One such is my constituent Mr. Tony King. He first came to me with his claim for a war pension. He served in the 5th Royal Inniskilling Dragoon Guards from 1942 to 1946, as a tank driver and latterly as a crew commander. Regimental history tells us of an action on the evening of 2 September 1944, when there was strong enemy resistance around St Pol. The regiment was ordered to carry out a night march around the right flank, and to cut the roads leading east from the town.

During the morning of the following day, regimental headquarters was shelled—and that is when the incident to which I shall refer occurred. A high-explosive shell exploded near to my constituent, killing an officer standing beside him and wounding 14 others, including Mr. King. After prolonged hospital treatment, he returned to his regiment on the River Maas and, finally, was discharged in December 1945.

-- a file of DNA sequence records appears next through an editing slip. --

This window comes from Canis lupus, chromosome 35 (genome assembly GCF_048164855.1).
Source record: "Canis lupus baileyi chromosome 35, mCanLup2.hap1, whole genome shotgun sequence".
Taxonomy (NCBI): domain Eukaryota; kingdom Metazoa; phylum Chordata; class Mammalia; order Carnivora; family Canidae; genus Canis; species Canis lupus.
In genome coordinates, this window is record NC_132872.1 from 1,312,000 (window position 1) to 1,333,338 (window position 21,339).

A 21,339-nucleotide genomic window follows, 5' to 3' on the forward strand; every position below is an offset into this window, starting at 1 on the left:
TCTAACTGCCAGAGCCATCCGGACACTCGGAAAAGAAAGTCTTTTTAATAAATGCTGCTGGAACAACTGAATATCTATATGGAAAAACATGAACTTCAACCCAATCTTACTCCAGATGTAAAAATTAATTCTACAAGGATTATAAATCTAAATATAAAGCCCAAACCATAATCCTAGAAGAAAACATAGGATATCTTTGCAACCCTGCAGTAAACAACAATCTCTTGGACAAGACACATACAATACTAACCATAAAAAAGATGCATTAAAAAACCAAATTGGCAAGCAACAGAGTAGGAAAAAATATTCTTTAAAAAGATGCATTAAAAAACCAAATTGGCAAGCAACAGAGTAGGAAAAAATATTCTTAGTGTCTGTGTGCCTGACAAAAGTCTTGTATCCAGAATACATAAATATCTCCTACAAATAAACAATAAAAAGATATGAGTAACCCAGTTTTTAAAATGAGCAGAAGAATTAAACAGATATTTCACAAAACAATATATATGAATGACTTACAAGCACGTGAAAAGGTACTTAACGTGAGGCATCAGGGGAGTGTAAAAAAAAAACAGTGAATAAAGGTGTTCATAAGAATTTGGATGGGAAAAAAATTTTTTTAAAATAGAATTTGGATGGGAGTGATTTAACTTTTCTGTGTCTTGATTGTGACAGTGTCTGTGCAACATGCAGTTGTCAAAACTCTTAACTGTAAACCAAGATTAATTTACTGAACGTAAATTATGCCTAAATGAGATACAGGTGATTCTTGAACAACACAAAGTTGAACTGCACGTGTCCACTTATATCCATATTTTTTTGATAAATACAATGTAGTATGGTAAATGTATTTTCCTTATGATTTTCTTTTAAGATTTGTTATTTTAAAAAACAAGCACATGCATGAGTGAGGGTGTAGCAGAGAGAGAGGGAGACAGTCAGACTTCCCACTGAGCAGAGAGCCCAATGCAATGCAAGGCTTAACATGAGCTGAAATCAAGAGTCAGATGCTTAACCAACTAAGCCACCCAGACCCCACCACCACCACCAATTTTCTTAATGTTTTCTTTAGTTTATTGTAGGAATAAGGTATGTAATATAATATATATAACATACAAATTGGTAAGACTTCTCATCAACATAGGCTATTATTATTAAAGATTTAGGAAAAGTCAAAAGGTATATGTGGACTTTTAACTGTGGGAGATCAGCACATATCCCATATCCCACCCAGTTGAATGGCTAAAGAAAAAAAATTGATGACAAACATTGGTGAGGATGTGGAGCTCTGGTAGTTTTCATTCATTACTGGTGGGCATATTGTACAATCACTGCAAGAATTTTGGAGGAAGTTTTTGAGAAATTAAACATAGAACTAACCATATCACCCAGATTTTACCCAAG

In part, the problem with his war pension resulted because of asbestos contamination in the storerooms in which the records were kept. Incidentally, a seven-days-a-week operation was carried out at the time to clear up the storerooms, so Mr. King's records were and are readily available. His claim for a war pension was finally accepted in April 1994, in good time for the 50th anniversary of the actual incident I have described. It was granted on the basis of hearing loss, anxiety and depression, and shrapnel wounds to his head, upper back and left leg.

Only last year, Mr. King took an emotional trip back to northern France to retrace his wartime exploits. His four grandsons had already begun to take a keen interest in his war record, so, like many others, Mr. King made a belated request for his medals so that he could wear them with pride during this year's commemorations.

He was able to furnish the Ministry of Defence with copies of forms relating to his release from active service, together with his pension reference number, so it was reasonable for him to assume that his right to the medals would be established quite simply and the medals duly issued. Failing that, Mr. King simply wanted confirmation of his right to the medals, so that he could wear miniature replicas at the ceremonies—not, most people would believe, a difficult request. That happened in January.